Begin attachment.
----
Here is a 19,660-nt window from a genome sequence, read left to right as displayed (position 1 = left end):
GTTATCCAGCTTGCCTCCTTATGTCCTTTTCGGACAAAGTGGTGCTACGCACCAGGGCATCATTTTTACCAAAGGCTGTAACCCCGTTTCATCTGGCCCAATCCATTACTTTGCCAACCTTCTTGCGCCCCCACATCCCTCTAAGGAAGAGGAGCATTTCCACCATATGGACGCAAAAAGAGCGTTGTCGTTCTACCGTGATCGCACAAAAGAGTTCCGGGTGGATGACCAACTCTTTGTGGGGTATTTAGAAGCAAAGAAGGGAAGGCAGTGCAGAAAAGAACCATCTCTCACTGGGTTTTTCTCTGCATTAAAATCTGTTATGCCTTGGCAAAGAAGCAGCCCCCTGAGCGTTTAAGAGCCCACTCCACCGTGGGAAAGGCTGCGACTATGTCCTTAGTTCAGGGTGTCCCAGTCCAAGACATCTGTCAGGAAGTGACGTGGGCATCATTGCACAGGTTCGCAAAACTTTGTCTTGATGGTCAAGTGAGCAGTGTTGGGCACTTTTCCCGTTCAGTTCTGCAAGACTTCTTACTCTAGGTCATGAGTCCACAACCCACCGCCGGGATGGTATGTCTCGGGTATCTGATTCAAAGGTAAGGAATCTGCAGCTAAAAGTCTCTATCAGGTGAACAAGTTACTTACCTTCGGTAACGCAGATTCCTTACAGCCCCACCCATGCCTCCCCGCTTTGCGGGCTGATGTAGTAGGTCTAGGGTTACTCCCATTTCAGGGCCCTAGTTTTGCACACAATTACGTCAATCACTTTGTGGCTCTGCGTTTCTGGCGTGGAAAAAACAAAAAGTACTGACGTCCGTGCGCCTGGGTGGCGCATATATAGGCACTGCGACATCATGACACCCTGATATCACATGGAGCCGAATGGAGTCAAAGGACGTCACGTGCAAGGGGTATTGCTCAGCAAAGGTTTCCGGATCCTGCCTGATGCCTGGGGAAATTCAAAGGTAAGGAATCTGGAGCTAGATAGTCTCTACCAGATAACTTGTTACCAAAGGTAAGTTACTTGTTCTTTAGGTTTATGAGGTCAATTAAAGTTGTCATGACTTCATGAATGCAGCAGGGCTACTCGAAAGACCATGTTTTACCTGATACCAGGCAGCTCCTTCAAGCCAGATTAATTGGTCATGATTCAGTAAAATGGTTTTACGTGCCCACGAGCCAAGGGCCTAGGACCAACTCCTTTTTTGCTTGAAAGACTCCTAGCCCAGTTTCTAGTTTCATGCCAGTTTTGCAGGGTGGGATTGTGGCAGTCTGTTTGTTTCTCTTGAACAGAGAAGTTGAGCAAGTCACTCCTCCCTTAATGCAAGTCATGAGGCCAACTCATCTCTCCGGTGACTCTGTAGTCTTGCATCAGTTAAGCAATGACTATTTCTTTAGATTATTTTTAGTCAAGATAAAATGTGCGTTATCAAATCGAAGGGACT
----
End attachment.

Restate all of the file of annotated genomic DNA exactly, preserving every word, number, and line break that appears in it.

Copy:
Here is a 19,660-nt window from a genome sequence, read left to right as displayed (position 1 = left end):
GTTATCCAGCTTGCCTCCTTATGTCCTTTTCGGACAAAGTGGTGCTACGCACCAGGGCATCATTTTTACCAAAGGCTGTAACCCCGTTTCATCTGGCCCAATCCATTACTTTGCCAACCTTCTTGCGCCCCCACATCCCTCTAAGGAAGAGGAGCATTTCCACCATATGGACGCAAAAAGAGCGTTGTCGTTCTACCGTGATCGCACAAAAGAGTTCCGGGTGGATGACCAACTCTTTGTGGGGTATTTAGAAGCAAAGAAGGGAAGGCAGTGCAGAAAAGAACCATCTCTCACTGGGTTTTTCTCTGCATTAAAATCTGTTATGCCTTGGCAAAGAAGCAGCCCCCTGAGCGTTTAAGAGCCCACTCCACCGTGGGAAAGGCTGCGACTATGTCCTTAGTTCAGGGTGTCCCAGTCCAAGACATCTGTCAGGAAGTGACGTGGGCATCATTGCACAGGTTCGCAAAACTTTGTCTTGATGGTCAAGTGAGCAGTGTTGGGCACTTTTCCCGTTCAGTTCTGCAAGACTTCTTACTCTAGGTCATGAGTCCACAACCCACCGCCGGGATGGTATGTCTCGGGTATCTGATTCAAAGGTAAGGAATCTGCAGCTAAAAGTCTCTATCAGGTGAACAAGTTACTTACCTTCGGTAACGCAGATTCCTTACAGCCCCACCCATGCCTCCCCGCTTTGCGGGCTGATGTAGTAGGTCTAGGGTTACTCCCATTTCAGGGCCCTAGTTTTGCACACAATTACGTCAATCACTTTGTGGCTCTGCGTTTCTGGCGTGGAAAAAACAAAAAGTACTGACGTCCGTGCGCCTGGGTGGCGCATATATAGGCACTGCGACATCATGACACCCTGATATCACATGGAGCCGAATGGAGTCAAAGGACGTCACGTGCAAGGGGTATTGCTCAGCAAAGGTTTCCGGATCCTGCCTGATGCCTGGGGAAATTCAAAGGTAAGGAATCTGGAGCTAGATAGTCTCTACCAGATAACTTGTTACCAAAGGTAAGTTACTTGTTCTTTAGGTTTATGAGGTCAATTAAAGTTGTCATGACTTCATGAATGCAGCAGGGCTACTCGAAAGACCATGTTTTACCTGATACCAGGCAGCTCCTTCAAGCCAGATTAATTGGTCATGATTCAGTAAAATGGTTTTACGTGCCCACGAGCCAAGGGCCTAGGACCAACTCCTTTTTTGCTTGAAAGACTCCTAGCCCAGTTTCTAGTTTCATGCCAGTTTTGCAGGGTGGGATTGTGGCAGTCTGTTTGTTTCTCTTGAACAGAGAAGTTGAGCAAGTCACTCCTCCCTTAATGCAAGTCATGAGGCCAACTCATCTCTCCGGTGACTCTGTAGTCTTGCATCAGTTAAGCAATGACTATTTCTTTAGATTATTTTTAGTCAAGATAAAATGTGCGTTATCAAATCGAAGGGACT